Gary Gilles is a Licensed Clinical Professional Counselor in private practice for over 20 years. He is also an adjunct faculty member at the University ...Read More
It is not easy to be a parent these days. We love our children and willingly sacrifice our time, energy and money for their wellbeing. But even with the best intentions many parents feel as though they are walking a tightrope. They feel overwhelmed by the negative influences pressing in on their children and their lack of resources to combat these forces. Here are five challenges you might face and a starting point for combating each of them.
Challenge #1: You feel you are competing for your child’s attention. Focused attention on anything for a sustained period of time seems novel these days. We live in an era where everything is abbreviated, including face-to-face conversations. Many parents feel they are continually competing for their child’s attention and loyalty. Their prime competitor: peers, the computer, cell phones (texting), television, video games and other gadgetry rank near the top. What’s a parent to do?
Pushing back: Pursue your child. Regardless of what your child indicates by their behavior, they do want a connected relationship with you. But you may have to convince them of that over time. Look for opportunities to delve more deeply into the events of your child’s life. Don’t just be content to hear about events and trivia updates. Listen carefully to feelings that your child might convey and pursue those feelings. When you hear what they are trying to say on a deeper level and reflect back that you hear those feelings, they will feel drawn to more conversation with you because they sense that you “get” them. Don’t give up if it doesn’t go well the first few times. Keep practicing.
Challenge #2: Combating fragmentation. Many parents feel pulled in so many directions they are barely holding their families together. They are in perpetual motion moving from work, to errands, to household responsibilities, to financial matters and in between trying to squeeze in quality time with their children. We’ve all felt this way at times. But when you are in this state perpetually, parenting becomes simply another task. You cease asking how you can emotionally connect with your child and instead just ask “what needs to be done.”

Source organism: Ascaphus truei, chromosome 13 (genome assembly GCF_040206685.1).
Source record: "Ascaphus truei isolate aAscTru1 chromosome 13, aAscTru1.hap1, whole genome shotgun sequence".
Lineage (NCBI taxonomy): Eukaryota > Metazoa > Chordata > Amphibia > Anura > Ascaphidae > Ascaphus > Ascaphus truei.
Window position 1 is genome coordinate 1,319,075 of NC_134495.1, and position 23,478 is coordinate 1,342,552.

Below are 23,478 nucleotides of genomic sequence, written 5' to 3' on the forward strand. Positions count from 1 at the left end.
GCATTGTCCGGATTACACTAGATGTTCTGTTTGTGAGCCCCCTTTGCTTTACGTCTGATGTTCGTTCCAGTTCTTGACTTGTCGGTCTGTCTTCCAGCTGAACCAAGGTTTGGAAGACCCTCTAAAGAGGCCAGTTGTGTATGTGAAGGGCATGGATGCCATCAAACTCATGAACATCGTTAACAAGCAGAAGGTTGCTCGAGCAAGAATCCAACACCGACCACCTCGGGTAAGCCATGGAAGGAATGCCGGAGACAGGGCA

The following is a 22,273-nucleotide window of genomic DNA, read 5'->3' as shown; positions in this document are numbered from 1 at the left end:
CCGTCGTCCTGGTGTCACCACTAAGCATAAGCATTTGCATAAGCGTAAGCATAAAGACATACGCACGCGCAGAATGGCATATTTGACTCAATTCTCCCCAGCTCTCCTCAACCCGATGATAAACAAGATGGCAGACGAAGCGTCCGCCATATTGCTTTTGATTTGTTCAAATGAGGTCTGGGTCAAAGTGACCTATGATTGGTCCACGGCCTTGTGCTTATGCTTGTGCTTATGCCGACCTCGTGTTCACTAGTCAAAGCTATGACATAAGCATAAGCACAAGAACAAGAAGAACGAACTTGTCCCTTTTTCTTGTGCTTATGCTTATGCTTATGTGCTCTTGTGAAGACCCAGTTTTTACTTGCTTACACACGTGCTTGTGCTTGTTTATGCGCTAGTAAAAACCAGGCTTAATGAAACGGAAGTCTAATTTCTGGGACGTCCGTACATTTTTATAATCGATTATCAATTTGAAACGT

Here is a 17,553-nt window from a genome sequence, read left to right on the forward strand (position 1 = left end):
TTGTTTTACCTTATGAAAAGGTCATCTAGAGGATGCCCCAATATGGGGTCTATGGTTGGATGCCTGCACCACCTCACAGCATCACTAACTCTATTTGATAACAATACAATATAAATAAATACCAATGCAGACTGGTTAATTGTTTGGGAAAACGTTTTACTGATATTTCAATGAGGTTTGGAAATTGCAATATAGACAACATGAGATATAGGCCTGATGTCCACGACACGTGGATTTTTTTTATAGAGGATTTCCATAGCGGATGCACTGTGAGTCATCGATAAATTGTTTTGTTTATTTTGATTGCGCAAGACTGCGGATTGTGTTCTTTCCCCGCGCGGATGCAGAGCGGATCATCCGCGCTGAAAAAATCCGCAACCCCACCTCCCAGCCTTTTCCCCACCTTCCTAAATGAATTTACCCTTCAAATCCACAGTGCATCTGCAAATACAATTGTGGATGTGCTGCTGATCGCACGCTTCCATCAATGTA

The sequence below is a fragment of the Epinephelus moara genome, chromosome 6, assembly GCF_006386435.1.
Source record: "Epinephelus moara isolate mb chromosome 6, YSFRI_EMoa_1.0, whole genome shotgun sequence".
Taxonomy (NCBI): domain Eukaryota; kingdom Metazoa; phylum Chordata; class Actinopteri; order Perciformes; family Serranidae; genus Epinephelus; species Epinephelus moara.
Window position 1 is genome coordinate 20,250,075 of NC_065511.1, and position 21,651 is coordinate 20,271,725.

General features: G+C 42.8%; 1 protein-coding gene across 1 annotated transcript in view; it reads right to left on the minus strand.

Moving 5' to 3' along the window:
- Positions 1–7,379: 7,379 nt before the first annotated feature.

Pushing back: Reassess your values. Many parents live in an ongoing state of guilt because they don’t live according to their stated values. Start by accepting the fact that you only have a limited amount of energy and time. You can’t do it all despite the fact that you try. Decide what aspects of your life are most important to you. Hopefully that includes a significant amount of time with your children. Your children need your attention and guidance. They are looking to you for direction in how to grow up. To shed the guilt, decide what tradeoffs you are willing to make in order to make your main choices reflect your core values. It is not easy, but with persistence the payoff in the long run is well worth the effort.
Challenge #3: Sifting through confusing messages about parenting. The parenting norms that come from the larger culture tell us that older children, especially those in junior high and high school, don’t need as much parental guidance these days. It is not unusual to see children of all ages acting older than they really are. Their dress, behavior and language appear to have a maturity beyond their actual number of years. But this is largely an illusion. Yes, they may have picked up more adult-like mannerisms as a result of increased exposure to adult behavior and themes in culture. But, this doesn’t mean they have developed the emotional maturity necessary to navigate an adult-like world that is beyond their chronological age.
Pushing back: Act as a guide for your children. It is a myth that your children don’t need you as much because they appear self-sufficient. In fact, nothing could be further from the truth. There is an immense amount of confusion about the real developmental needs of children and teens these days. Despite what you might hear, your kids need a close, secure relationship with you more than ever. That doesn’t mean you don’t give your children opportunities to make their own age-appropriate decisions or experiment with autonomy. That is a vital part of growing up. The key is to understand what is appropriate both developmentally and for the unique personality of your child. Some children are more emotionally and socially mature than others and can handle more autonomy. But this is where you have to be a student of your own child to know what is appropriate.
Because of these and other forces that are pressing in on us and our kids, it makes parenting especially challenging. It is also a very challenging time to be a child. Our kids need an anchor to ground them and help them understand what is true, healthy and appropriate amid all of the misleading and contradictory information and stories they are exposed to through the media, peers and even sometimes at school. We need to be that anchor for them. And one of the best ways you can be that anchor is to have a strong relationship with them. A strong relationship is like the rudder of a boat; it enables you steer or guide your child toward good things and away from harmful things. This kind of relationship is built upon trust, safety and an emotional connection. It is not developed by rigid rules or demands. It is nurtured. Be deliberate about pushing against these forces to be the parent you want to be.